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Simulation educators in clinical work: the manager's perspective
Institution for Medicine and Health, Linköpings Universitet, Linköping, Sweden.
Clinical Skills Centre, Centre for Clinical Research, Uppsala University, Uppsala, Sweden.
Department of Clinical Science Intervention and Technology, Karolinska Institutet, Stockholm, Sweden.
Simulation Centre West, Department of Research, Education and Development, Sahlgrenska University Hospital, Göteborg, Sweden.
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2020 (English)In: Journal of Health Organisation & Management, ISSN 1477-7266, E-ISSN 1758-7247, Vol. 34, no 2, p. 181-191Article in journal (Refereed) Published
Abstract [en]

PURPOSE: Information is scarce on healthcare managers' understanding of simulation educators' impact on clinical work. Therefore, the aim of this study was to explore healthcare managers' perceptions of the significance of clinically active simulation educators for the organisation.

DESIGN/METHODOLOGY/APPROACH: Healthcare managers were invited to be interviewed in a semi-structured manner. Inductive thematic analysis was used to identify and analyse patterns of notions describing the managers' perceptions of simulation educators' impact as co-workers on their healthcare organisations.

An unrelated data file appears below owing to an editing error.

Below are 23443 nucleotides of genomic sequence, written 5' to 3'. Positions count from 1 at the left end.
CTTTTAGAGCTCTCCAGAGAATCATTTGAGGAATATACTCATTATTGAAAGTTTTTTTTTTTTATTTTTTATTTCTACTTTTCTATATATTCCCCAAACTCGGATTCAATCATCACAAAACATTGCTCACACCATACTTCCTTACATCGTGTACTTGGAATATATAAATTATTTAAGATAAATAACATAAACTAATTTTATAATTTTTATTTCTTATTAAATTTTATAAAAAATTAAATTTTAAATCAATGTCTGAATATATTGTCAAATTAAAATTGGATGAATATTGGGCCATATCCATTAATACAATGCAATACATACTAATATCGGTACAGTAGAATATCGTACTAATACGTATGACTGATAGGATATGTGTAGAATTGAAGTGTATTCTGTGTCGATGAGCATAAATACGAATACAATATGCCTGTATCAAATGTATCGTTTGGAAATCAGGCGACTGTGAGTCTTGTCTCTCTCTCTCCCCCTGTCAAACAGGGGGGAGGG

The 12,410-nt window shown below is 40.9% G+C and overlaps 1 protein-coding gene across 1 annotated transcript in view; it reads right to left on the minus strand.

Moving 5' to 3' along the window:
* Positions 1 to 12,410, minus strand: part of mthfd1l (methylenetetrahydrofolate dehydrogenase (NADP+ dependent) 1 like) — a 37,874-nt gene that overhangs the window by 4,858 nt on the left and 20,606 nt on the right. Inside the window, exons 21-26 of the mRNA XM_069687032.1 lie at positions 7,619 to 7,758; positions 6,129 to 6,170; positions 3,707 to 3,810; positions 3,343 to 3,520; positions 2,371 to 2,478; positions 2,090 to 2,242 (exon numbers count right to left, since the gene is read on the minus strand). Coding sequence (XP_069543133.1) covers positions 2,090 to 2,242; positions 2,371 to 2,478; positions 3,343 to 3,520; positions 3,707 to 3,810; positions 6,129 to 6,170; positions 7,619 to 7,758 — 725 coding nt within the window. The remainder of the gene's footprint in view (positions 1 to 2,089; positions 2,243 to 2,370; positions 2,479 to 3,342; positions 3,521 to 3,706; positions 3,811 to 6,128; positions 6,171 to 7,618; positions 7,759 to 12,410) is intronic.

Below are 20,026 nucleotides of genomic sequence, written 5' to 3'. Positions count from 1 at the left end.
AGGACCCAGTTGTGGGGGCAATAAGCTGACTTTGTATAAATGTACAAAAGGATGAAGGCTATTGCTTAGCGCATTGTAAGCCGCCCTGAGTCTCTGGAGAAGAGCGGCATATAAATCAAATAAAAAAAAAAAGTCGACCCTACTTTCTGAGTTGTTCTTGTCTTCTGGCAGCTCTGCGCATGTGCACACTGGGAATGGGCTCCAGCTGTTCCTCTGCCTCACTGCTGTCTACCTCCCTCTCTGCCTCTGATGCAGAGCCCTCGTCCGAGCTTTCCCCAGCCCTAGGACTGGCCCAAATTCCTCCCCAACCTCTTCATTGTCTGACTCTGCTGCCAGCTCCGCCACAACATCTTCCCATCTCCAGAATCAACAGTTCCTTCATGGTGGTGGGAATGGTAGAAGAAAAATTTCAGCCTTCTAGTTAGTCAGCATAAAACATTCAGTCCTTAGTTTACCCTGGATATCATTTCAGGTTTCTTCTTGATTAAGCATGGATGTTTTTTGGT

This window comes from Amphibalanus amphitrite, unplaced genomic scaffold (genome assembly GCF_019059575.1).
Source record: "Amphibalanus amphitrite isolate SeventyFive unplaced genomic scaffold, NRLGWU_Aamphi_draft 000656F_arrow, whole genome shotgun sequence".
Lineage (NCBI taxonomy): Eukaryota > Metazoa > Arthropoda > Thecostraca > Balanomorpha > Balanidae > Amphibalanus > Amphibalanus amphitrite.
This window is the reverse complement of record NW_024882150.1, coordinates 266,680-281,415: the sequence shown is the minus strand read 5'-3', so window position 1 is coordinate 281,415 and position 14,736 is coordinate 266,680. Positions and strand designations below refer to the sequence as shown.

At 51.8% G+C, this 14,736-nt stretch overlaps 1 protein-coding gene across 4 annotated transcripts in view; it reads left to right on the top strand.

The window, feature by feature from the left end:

FINDINGS: The identified relevant themes for the healthcare unit were: (1) value for the manager, (2) value for the community and (3) boundaries. Simulation educators were perceived to be valuable gatekeepers of evidence-based knowledge and partners in leadership for educational issues. Their most prominent value for the community was establishing a reflective climate, facilitating open communication and thereby improving the efficacy of teamwork. Local tradition, economy, logistics and staffing of the unit during simulation training were suggested to have possible negative impacts on simulation educators' work.

PRACTICAL IMPLICATIONS: The findings might have implications for the implementation and support of simulation training programs.

SOCIAL IMPLICATIONS: Healthcare managers appreciated both the personal value of simulation educators and the effect of their work for their own unit. Local values were prioritised versus global. Simulation training was valued as an educational tool for continual professional development, although during the interviews, the managers did not indicate the importance of employment of pedagogically competent and experienced staff.

ORIGINALITY/VALUE: The study provided new insights about how simulation educators as team members affect clinical practice.

Place, publisher, year, edition, pages
Emerald Group Publishing Limited, 2020. Vol. 34, no 2, p. 181-191
Keywords [en]
Community of practice, Continuing medical education, Organisational learning, Patient safety, Patient simulation, Teamwork
National Category
Pedagogy
Identifiers
URN: urn:nbn:se:oru:diva-80177DOI: 10.1108/JHOM-04-2018-0107ISI: 000522872400001PubMedID: 32073806Scopus ID: 2-s2.0-85079791059OAI: oai:DiVA.org:oru-80177DiVA, id: diva2:1396280
Available from: 2020-02-25 Created: 2020-02-25 Last updated: 2020-04-20Bibliographically approved

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Allvin, Renée

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